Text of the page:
The best part of my job is talking to the CEOs of tech startups. I find it especially fascinating to learn about new software being developed for the AdTech, MarTech and HRTech industries. I like to hear the inspiring stories of product development, funding efforts and growth plans.

The Founders and CEOs I meet are very smart people. Yet many are making a fundamental growth mistake by trying to single-handedly run the entirety of their company’s sales process.

Unfortunately, one person cannot outline strategy, establish goals, fill the pipeline, push agreements, manage clients and create the tools needed for sales training, client presentations, and marketing collateral. Like a fine Swiss watch, the ideal sales team is made up of talented people—individual components–who work together and interact with each other to create an organization that operates like a precision timepiece.

Each person in the sales process has his/her role. There are hunters, farmers, operational support people, and channel teams to broaden the market share. To use another metaphor, the CEO needs to be the conductor of an orchestra of players who come together in a fine symphony. The sales people are the musicians. The managers make sure the musicians are in tune. (OK, I’m done with the metaphors.)

Are you trying to do everything yourself? Are you having trouble separating yourself from the sales process to concentrate on leading your organization?

It may be time to start building out the sales department. And as you do, don’t be too quick to dismiss how a dedicated, focused Recruiting Agency can help.

Relationships = More Options

Internally, you basically have access to two lists of contacts when it comes to bringing in new sales talent: Your employees list of contacts and the company’s CRM of contacts which often contain more business associates and clients than sales candidates. These lists are very useful for marketing and sales but won’t be much help for recruitment. An agency, however, has access to a large number of companies, job seekers, and hidden little online locations where candidates congregate. An agency may even have connections with the best talent working for competitors who are seriously looking for something new. This means that a recruiter can screen and interview from a much larger pool of great sales candidates. Without help, a company may be resigned to post open positions in the hope that the right talent responds.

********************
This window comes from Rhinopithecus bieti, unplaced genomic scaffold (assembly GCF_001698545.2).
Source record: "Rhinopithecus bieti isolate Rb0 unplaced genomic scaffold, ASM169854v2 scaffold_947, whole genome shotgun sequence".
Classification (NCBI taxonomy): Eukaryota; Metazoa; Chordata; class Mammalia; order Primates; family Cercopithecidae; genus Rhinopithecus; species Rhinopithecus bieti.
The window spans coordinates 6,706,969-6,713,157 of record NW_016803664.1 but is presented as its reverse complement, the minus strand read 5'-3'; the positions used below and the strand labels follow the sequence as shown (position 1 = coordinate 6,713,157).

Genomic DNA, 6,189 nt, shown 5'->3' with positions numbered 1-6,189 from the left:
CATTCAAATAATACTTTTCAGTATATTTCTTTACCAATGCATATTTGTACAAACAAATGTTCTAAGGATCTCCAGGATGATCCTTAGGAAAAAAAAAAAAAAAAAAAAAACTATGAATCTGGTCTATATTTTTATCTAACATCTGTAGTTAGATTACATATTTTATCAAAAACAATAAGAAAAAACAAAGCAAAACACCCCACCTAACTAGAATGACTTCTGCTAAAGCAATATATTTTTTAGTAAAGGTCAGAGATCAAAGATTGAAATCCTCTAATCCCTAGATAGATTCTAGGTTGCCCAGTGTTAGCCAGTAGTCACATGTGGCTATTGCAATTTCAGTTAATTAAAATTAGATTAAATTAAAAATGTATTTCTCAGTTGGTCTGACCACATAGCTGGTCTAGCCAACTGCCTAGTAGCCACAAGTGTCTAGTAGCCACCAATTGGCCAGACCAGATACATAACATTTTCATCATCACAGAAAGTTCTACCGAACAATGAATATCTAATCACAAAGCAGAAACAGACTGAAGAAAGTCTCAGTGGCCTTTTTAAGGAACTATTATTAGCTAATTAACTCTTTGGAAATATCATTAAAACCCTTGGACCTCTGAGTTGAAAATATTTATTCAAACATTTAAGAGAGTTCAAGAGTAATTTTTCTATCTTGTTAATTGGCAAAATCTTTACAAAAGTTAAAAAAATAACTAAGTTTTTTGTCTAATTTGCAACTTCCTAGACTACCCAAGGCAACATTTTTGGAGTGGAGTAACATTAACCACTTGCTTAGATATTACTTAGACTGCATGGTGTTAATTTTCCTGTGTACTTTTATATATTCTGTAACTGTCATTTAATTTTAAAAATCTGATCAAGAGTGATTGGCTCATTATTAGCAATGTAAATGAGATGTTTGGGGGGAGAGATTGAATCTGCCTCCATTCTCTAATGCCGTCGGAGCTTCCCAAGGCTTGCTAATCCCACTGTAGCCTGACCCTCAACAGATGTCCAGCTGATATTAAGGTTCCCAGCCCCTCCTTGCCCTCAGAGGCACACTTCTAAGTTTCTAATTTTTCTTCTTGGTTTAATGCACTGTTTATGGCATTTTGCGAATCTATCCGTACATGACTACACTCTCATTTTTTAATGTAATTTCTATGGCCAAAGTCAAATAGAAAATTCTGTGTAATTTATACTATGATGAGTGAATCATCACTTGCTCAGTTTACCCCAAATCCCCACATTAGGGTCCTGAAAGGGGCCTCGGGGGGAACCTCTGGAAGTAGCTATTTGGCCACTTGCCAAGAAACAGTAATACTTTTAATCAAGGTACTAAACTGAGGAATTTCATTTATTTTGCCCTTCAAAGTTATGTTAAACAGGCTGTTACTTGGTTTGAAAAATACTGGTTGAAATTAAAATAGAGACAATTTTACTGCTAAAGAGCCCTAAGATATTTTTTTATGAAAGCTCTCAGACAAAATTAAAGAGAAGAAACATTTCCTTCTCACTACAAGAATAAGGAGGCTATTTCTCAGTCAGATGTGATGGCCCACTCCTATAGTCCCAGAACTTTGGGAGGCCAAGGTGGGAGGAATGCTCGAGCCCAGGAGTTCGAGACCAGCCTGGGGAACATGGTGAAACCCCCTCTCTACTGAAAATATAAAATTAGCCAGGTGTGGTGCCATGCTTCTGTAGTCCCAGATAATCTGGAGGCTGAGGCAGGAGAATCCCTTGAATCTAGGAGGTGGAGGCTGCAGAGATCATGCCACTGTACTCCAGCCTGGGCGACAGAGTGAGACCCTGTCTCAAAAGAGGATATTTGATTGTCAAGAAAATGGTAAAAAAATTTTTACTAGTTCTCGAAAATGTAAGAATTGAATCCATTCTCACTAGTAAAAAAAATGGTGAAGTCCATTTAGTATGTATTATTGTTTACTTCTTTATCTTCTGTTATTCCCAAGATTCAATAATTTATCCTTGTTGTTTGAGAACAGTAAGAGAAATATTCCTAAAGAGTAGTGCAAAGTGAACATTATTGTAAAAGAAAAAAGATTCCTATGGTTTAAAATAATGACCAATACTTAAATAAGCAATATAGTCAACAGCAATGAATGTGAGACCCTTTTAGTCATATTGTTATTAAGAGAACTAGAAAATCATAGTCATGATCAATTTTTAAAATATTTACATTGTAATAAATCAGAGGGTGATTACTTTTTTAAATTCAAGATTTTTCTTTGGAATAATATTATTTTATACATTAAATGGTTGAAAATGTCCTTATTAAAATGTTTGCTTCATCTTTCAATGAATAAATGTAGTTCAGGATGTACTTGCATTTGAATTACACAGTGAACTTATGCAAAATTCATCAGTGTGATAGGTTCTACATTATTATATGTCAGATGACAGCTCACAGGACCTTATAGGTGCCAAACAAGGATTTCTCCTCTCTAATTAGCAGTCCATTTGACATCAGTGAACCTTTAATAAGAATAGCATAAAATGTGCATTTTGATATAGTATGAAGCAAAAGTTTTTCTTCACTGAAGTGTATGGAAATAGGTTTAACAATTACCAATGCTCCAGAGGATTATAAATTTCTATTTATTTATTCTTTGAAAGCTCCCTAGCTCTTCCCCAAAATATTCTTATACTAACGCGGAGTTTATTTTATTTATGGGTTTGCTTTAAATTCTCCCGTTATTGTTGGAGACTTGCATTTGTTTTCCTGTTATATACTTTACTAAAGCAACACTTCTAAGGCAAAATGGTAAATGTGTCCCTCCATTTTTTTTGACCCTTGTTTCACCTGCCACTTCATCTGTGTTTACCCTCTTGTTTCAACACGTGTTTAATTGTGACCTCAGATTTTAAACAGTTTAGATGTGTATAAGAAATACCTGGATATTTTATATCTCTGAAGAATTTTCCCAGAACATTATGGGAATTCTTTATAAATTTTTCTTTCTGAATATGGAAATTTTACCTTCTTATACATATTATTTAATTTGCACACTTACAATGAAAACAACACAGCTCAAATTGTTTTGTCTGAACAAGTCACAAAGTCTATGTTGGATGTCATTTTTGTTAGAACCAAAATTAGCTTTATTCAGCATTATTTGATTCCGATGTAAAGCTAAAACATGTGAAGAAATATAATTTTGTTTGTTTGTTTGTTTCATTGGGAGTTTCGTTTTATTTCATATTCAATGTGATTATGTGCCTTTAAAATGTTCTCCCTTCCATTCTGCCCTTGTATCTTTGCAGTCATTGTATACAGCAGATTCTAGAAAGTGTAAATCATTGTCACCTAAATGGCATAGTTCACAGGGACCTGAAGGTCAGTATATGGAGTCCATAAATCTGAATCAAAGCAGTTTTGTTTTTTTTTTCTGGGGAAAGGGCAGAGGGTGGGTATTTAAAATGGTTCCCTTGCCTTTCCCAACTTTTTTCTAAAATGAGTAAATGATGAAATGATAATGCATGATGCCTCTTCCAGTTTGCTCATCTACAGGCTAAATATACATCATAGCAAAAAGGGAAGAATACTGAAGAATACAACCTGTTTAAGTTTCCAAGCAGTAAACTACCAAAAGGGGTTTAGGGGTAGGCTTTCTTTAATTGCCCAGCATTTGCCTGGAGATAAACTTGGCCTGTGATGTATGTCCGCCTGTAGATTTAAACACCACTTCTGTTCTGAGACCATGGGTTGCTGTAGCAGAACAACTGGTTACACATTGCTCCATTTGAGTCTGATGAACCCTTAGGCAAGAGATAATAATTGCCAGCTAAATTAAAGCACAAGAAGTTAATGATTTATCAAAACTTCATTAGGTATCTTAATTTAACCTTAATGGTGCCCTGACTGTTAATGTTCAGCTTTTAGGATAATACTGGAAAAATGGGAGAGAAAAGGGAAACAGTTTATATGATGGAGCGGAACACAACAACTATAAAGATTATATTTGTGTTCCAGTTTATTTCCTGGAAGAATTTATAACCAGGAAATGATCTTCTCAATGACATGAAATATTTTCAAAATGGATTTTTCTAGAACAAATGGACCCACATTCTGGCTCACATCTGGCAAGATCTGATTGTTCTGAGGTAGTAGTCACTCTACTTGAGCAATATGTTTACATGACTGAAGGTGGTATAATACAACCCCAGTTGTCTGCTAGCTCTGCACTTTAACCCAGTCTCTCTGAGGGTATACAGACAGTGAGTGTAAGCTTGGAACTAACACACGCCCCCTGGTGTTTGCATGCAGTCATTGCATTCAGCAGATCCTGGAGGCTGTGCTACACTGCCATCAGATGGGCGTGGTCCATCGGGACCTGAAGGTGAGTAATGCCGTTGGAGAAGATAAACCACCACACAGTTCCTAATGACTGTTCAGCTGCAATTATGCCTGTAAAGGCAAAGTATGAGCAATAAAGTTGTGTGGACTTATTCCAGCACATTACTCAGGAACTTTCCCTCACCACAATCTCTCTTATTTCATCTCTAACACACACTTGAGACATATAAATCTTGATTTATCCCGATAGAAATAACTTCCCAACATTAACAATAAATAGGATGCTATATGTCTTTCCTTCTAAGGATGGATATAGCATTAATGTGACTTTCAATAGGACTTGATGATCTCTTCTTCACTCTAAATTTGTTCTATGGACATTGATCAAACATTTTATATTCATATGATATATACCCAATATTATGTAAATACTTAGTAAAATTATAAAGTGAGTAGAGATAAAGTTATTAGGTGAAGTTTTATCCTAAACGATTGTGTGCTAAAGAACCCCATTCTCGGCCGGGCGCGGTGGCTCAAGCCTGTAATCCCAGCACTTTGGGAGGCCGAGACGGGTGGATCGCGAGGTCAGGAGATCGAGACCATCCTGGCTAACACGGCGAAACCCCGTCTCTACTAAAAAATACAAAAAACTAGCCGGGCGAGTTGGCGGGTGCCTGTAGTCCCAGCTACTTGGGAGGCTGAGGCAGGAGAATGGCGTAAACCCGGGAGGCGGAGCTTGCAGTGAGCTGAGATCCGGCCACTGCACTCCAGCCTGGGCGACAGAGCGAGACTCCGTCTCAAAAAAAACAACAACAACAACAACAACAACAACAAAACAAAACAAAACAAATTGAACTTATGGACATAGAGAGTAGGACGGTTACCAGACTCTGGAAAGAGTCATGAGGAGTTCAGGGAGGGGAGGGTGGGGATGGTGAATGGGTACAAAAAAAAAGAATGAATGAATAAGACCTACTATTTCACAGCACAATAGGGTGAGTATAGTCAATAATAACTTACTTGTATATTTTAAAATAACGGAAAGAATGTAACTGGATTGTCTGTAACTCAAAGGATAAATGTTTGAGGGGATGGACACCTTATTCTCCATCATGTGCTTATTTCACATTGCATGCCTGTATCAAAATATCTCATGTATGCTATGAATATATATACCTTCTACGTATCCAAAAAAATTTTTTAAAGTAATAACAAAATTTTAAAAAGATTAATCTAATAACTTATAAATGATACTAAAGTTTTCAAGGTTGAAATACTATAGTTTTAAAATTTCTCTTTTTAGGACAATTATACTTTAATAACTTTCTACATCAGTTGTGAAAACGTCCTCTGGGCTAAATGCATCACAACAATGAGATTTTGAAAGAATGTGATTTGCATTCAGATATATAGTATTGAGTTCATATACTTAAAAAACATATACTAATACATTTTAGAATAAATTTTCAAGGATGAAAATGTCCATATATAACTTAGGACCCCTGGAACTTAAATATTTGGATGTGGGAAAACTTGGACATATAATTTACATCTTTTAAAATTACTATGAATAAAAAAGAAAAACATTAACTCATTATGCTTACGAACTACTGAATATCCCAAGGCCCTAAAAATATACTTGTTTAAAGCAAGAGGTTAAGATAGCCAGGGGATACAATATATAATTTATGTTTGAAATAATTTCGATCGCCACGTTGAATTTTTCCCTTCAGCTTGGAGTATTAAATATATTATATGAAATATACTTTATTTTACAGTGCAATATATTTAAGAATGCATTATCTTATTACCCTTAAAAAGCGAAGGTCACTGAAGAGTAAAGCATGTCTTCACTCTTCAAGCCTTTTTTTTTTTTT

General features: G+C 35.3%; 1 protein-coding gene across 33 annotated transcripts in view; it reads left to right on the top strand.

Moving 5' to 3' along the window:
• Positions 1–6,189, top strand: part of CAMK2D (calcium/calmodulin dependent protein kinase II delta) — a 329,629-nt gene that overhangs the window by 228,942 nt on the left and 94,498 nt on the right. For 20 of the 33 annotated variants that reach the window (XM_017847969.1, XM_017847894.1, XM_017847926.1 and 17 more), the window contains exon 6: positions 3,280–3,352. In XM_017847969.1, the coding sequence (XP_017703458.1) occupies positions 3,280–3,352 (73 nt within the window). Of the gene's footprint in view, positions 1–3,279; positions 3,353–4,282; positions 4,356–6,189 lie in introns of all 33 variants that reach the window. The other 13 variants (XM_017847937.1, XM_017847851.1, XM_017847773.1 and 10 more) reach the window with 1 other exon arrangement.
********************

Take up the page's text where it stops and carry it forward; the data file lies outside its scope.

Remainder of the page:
More established relationships mean many more options saving a lot of time.

Time = Cost

If you think about it, whether the CEO or another employee is doing the search, the company is paying out a salary even while the search continues. How long will your open sales slots remain open before you find the right candidate to hire? Compiling the initial list of candidates, talking to each one, and scheduling onsite interviews is a time-consuming endeavor. And as they say: time is money.

Work with a recruiting agency and you’ll have a team of recruiters hustling to fill the sales positions. And they typically don’t get paid until the candidate is vetted and hired.

Focused Effort = Strong Culture

Culture at a tech firm is important because it sets the company atmosphere and guides everything from how employees interact with new hires to how clients are treated. Some say that a recruiting agency doesn’t have a company’s culture at heart when bringing in candidates. Not true. An agency can actually assist with developing a strong culture by focusing on the strengths and weaknesses and identifying sales candidates that fill in the gaps. CEOs are often tempted to hire people who are identical in background and experiences. agency hires tend to round out the corporate culture by identifying diverse experience in a candidate while not sacrificing a shared vision for growth.

Summary

If you decide to work with a recruiting agency, make sure you do your homework. Ask yourself some questions: Will an agency take the time needed to learn your brand, priorities, goals and culture? Do they offer a range of tailored HR solutions you can take advantage of? Do you need to push all or just a part of the recruiting effort offsite? Where specifically do you need assistance—finding the next VP-level sales executive or a team of SDRs? What is the ROI of freeing up CEO time?

Whatever you decide, we can agree that the CEO had better things to do than run a sales department.

Carbon Three is a consulting/recruiting firm focused on building sales teams for tech startups and early growth tech companies. Dan Wolan is the VP of Sales for C3 and Managing Partner for 45th Latitude. He can be contacted at dan@carbonthree.com.